## We call the convex area enclosed by two circles a lenticular hole if:

The centres of both circles are on lattice points.

The two circles intersect at two distinct lattice points.

The interior of the convex area enclosed by both circles does not contain any lattice points.

Consider the circles:

$C_0$: $x^2 + y^2 = 25$

$C_1$: $(x + 4)^2 + (y – 4)^2 = 1$

$C_2$: $(x – 12)^2 + (y – 4)^2 = 65$

The circles $C_0$, $C_1$ and $C_2$ are drawn in the picture below.

$C_0$ and $C_1$ form a lenticular hole, as well as $C_0$ and $C_2$.

We call an ordered pair of positive real numbers $(r_1, r_2)$ a lenticular pair if there exist two circles with radii $r_1$ and $r_2$ that form a lenticular hole.

We can verify that $(1, 5)$ and $(5, \sqrt{65})$ are the lenticular pairs of the example above.

Let $L(N)$ be the number of distinct lenticular pairs $(r_1, r_2)$ for which $0 \lt r_1 \le r_2 \le N$.

We can verify that $L(10) = 30$ and $L(100) = 3442$.

Find $L(100\,000)$.

### This problem is about enumeration of Pythagorean triplets with additional constraints. An answer to this can be computed using several different approaches, but one of them might be through use of computer programming and basic arithmetic knowledge. An efficient algorithm for the problem might be:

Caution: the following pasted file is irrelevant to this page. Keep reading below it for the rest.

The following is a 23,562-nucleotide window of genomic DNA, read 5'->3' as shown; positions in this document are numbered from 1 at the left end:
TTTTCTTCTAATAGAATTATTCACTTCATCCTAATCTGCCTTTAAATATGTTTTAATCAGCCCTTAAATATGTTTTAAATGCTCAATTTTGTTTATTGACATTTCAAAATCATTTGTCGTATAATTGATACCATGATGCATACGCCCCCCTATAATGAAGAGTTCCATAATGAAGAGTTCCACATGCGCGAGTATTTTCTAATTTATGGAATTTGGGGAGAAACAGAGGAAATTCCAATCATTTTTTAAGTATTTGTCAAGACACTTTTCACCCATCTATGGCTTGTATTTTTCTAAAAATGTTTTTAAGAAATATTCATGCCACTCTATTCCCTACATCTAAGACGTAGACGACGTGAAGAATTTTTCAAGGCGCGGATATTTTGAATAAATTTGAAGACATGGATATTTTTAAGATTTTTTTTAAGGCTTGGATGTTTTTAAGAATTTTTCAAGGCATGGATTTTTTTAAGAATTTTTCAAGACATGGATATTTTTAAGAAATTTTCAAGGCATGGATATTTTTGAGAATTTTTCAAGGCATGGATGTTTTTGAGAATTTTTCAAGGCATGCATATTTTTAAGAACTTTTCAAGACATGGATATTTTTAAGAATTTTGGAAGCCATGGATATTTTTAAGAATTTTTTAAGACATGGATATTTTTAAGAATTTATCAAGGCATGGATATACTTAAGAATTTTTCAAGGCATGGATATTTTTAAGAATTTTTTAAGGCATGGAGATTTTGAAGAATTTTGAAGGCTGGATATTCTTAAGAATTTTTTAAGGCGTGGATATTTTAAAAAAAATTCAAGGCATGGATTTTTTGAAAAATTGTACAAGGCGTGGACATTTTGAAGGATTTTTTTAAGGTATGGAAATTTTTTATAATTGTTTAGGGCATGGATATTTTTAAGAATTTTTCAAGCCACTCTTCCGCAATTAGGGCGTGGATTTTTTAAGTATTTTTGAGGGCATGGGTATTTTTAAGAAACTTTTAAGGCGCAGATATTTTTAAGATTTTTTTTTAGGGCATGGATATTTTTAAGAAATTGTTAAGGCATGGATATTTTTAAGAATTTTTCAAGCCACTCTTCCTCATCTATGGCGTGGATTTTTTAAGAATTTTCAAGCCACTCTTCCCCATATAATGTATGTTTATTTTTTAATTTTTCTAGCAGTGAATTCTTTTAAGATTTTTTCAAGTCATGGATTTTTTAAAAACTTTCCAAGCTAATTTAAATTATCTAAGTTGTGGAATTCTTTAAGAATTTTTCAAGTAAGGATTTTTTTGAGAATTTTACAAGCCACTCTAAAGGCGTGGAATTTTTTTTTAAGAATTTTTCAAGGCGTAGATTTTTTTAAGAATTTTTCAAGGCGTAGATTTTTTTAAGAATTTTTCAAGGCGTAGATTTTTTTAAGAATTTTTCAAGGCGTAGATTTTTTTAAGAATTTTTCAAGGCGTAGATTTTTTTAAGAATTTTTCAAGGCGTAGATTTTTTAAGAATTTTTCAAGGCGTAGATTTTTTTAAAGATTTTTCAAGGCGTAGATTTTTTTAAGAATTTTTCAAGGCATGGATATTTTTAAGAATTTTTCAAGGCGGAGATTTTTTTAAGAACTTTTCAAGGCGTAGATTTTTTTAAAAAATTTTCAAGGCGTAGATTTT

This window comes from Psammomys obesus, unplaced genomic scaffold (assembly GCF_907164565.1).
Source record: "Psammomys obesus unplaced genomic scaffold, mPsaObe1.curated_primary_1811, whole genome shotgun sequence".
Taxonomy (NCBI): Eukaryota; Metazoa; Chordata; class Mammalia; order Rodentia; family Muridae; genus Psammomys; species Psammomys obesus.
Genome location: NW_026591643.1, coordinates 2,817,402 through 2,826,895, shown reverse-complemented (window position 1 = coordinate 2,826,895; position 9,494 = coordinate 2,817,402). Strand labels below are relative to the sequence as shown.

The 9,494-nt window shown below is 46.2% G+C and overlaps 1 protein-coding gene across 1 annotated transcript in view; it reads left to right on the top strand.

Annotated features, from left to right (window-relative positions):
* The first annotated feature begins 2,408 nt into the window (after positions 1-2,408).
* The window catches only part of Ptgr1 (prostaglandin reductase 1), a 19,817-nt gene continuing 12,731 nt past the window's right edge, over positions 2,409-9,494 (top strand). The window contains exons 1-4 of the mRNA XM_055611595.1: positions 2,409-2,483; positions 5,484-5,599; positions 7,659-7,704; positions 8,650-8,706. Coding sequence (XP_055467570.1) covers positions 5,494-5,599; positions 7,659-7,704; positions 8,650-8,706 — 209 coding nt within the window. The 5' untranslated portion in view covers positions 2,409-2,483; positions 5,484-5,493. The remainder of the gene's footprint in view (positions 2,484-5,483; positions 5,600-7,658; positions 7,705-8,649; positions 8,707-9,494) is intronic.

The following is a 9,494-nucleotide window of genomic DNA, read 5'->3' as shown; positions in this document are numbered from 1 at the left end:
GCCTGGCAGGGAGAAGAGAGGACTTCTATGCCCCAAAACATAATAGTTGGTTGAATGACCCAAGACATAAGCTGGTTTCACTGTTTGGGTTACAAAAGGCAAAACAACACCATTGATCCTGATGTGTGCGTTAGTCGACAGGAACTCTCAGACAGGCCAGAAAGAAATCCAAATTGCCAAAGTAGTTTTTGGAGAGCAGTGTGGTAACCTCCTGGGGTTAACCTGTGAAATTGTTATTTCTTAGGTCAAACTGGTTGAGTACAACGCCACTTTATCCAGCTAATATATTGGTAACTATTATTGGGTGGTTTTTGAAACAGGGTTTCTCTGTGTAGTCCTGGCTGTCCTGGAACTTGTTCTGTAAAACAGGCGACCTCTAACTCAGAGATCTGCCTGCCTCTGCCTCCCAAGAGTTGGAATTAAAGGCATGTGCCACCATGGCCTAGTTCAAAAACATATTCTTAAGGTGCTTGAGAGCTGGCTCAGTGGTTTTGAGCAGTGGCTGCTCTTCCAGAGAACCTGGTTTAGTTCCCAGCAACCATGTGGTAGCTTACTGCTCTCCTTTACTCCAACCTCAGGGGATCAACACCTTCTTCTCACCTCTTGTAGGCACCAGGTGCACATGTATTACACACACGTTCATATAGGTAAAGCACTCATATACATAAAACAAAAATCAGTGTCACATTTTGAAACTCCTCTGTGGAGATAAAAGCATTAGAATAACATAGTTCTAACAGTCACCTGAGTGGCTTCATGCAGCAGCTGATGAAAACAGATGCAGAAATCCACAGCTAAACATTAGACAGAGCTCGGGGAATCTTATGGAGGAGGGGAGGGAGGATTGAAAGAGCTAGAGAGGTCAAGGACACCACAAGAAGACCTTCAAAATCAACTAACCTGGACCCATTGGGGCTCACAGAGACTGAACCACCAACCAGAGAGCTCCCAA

1. Calculate an upper bound for the radius of the larger circle. Each circle center is a lattice point, and they intersect at two lattice points, so all involved points are integral. By Pythagorean theorem, radii squared are also integral. If their difference is 1 (smallest possible), r1^2 + 2*r1 + 1 <= limit, we get the limit for r1 as (sqrt(4*limit + 1) - 1) / 2. 2. For each possible r1 in the range (from 1 to this limit calculated), calculate the possible square differences (as r2^2 - r1^2 = dist^2), where dist is the squared distance between the centres of two circle. The minimal distance is 1 (adjacent lattice points), and the maximum is (2*r1+1)^2 (diagonally). 3. These square differences should also be a square (another Pythagorean triple), so, for each possible r1, we start from dist = 1 and adjust the dist until reach the max dist, and count the number of possible r2 which are perfect square and <= r2 upper bound (N). 4. Repeat until we have gone through all possible r1. Remember when implementing this on a computer, efficient methods for checking perfect squares and for iterating through r1 and distances should be developed to have a reasonable running time. This algorithm should eventually give the solution for L(100,000) after repeating these steps for all possible r1. However, the actual result is fairly large, and a precise quick hand-calculation isn't feasible. This problem is designed to be solved with a math-oriented programming language like Python or Mathematica due to the large numbers of possibilities.

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